Instead of flipping through flashcards or reading a list, play games to help you recall the spelling of each pinyin sound and recognize them when you hear them.
Tip: Try to switch between passively identifying the correct pinyin and actively providing it on your own when you can.
Language Exchange Tools
Live interaction and—most importantly—specific feedback about your pronunciation and mistakes are absolutely necessary if you want to learn Chinese well. Doing this regularly will help your Mandarin skills soar and ensure you don’t form any bad language habits.
A tutor is a great resource for practice because they have experience teaching Chinese to non-native speakers and can help you identify what you need to work on. Additionally, you can find a native Chinese speaker to be your language exchange partner.
Make sure you ask your tutor and/or language partner to point out your mistakes and how to fix them. Then, continue to practice alone and with a native speaker on a consistent basis. Mastering pinyin is a habit like any other.
Chinese Tongue Twisters
Tongue twisters are the ultimate pronunciation test across languages. You can use Mandarin tongue twisters to help you master the pinyin sounds.
Although Chinese tongue twisters do incorporate tones, they’re still good practice for beginners. If you want to just work on differentiating pinyin sounds, you can take out the tones at the beginning.
Mandarin Chinese Songs
Music is a creative way to memorize anything and everything, and pinyin pronunciation is no exception. And you don’t have to worry about tones, since they’re not often heard in Mandarin songs.
You can turn your music video habit into a personal karaoke learning session by finding Chinese music videos with pinyin subtitles!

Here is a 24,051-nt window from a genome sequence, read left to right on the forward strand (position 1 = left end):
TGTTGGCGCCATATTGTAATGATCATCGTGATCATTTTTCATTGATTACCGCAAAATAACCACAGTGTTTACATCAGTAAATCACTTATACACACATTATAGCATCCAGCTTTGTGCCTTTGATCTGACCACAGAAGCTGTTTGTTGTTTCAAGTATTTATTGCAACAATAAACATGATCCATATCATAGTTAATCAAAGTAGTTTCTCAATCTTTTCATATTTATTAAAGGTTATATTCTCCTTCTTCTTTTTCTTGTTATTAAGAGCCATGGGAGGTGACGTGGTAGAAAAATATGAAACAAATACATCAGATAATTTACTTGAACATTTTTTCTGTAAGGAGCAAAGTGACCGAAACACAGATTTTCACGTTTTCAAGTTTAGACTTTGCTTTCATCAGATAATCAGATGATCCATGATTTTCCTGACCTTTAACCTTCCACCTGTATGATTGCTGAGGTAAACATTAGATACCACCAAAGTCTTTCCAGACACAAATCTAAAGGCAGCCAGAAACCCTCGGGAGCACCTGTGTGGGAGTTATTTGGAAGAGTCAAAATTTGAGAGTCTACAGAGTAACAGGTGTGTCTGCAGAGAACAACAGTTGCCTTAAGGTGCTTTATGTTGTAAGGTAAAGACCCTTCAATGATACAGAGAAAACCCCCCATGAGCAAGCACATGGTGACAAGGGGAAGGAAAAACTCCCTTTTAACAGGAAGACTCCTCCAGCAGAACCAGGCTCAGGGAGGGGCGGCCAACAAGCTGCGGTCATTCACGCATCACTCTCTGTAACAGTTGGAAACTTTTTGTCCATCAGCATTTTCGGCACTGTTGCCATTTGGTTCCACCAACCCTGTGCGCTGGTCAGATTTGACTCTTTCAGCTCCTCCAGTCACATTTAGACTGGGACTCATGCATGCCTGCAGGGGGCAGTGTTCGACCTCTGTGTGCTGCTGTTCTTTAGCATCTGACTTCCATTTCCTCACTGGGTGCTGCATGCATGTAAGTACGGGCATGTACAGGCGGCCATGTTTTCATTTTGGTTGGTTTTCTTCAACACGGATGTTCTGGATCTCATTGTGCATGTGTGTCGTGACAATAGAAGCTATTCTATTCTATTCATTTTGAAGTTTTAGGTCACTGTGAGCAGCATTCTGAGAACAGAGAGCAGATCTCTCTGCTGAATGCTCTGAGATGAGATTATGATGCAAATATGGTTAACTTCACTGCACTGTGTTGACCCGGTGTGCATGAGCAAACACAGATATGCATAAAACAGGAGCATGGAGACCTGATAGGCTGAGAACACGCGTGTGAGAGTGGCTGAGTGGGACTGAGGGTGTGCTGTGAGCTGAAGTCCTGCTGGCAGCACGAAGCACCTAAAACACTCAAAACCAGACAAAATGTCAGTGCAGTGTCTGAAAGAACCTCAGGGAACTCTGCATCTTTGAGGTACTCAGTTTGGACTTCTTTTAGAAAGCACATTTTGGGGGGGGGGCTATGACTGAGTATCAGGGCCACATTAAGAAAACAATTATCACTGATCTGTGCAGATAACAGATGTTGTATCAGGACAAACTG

Mandarin Chinese Media
Chinese pronunciation can be tricky at first, but the key is getting lots of real-world practice with speaking and listening.
I’m a big fan of using Chinese movies, dramas and TV shows—and they really help. When people compliment my Chinese, they point out that I have amazing pronunciation, which I learned from listening to Mandarin media (and then practicing!).
If full movies or shows are too intimidating, try starting with shorter clips. The videos on FluentU, for example, are clips from real Chinese media, like movies, TV drama segments, music videos and more. They all include subtitles in English, pinyin and Chinese characters (simplified or traditional):
When you click on any word in the subtitles, you can see definitions and video examples to hear how native speakers pronounce it. Aside from flashcards and transcripts, there are personalized quizzes for practicing your listening and speaking.
FluentU runs on the web and also has a mobile version for iOS and Android.
So, pinyin is an essential step for learning Chinese, and it’s actually pretty straightforward.
Get the right tools, teachers and habits, and you can learn Chinese pinyin too!
Download: This blog post is available as a convenient and portable PDF that you can take anywhere. Click here to get a copy. (Download)